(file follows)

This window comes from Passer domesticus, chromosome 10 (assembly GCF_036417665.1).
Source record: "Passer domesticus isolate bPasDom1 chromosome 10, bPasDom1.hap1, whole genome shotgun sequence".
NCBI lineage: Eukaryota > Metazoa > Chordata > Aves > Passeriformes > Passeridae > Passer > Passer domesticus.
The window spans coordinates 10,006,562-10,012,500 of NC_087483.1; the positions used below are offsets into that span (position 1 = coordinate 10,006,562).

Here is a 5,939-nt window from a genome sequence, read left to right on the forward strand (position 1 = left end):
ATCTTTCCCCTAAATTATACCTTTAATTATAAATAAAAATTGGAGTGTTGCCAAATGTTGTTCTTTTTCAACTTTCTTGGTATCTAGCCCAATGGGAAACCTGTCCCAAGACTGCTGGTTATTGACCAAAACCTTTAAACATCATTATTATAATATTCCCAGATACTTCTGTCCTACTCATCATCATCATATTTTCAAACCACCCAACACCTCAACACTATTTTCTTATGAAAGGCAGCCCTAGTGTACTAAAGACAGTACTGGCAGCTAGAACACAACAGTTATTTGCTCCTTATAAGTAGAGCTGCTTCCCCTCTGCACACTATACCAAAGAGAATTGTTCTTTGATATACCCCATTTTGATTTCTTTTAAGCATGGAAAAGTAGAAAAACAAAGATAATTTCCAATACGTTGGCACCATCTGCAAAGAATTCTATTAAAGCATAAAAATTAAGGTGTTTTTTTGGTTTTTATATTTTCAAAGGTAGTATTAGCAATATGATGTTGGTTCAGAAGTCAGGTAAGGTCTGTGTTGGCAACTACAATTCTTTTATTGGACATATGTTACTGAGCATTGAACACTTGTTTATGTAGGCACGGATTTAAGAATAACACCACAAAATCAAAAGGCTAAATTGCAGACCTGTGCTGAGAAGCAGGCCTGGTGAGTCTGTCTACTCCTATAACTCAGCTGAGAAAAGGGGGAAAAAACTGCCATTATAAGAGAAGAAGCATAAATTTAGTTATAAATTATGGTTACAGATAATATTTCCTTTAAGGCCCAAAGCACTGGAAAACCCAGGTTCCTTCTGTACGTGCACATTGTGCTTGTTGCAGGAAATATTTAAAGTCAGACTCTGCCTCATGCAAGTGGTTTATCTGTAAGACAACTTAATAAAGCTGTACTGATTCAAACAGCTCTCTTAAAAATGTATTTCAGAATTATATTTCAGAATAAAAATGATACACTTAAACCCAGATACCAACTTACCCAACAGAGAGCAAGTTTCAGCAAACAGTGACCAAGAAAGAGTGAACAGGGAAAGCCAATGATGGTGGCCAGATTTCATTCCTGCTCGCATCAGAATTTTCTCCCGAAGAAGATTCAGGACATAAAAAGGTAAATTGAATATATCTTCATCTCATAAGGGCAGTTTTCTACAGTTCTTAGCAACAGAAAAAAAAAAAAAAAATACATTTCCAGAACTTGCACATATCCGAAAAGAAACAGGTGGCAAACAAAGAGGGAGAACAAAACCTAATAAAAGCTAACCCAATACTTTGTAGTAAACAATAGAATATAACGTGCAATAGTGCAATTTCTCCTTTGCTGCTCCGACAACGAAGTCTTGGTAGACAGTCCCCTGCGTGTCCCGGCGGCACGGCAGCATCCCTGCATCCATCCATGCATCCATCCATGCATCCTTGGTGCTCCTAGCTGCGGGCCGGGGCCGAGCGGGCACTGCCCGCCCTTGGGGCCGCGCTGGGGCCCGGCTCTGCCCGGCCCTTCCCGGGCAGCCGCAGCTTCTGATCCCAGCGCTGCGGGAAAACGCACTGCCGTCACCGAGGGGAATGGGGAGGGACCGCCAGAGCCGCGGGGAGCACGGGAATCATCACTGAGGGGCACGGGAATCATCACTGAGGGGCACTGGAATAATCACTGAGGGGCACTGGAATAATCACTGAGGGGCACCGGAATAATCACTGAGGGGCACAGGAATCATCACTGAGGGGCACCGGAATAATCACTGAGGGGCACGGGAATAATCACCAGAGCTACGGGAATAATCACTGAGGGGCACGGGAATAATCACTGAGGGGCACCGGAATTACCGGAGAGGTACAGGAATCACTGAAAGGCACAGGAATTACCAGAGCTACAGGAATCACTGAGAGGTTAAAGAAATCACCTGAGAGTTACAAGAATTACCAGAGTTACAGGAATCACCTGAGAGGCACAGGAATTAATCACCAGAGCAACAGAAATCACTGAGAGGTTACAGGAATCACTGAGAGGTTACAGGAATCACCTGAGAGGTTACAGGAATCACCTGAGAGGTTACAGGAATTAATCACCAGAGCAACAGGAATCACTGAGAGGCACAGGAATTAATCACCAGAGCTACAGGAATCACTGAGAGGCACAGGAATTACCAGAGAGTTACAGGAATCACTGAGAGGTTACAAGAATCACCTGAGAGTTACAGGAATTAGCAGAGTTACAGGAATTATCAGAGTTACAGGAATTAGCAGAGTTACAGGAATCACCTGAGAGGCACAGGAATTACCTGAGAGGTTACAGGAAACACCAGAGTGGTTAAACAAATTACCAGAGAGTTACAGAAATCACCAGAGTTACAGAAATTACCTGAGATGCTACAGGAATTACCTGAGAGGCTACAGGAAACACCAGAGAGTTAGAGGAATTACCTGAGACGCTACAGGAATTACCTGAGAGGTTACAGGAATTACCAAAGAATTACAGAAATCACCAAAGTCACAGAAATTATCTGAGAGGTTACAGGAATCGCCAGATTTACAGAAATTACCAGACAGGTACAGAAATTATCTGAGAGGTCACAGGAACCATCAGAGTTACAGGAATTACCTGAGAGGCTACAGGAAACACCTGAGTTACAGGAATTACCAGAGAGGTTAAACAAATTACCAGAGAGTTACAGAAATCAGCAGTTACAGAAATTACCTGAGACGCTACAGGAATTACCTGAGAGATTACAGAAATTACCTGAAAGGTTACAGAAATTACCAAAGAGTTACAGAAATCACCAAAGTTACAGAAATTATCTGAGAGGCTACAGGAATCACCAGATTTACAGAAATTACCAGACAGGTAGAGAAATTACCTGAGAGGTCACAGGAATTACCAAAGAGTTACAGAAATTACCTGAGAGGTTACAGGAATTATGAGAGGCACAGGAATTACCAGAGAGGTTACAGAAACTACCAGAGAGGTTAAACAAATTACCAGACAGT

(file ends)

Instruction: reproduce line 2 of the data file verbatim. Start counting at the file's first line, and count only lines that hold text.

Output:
Source record: "Passer domesticus isolate bPasDom1 chromosome 10, bPasDom1.hap1, whole genome shotgun sequence".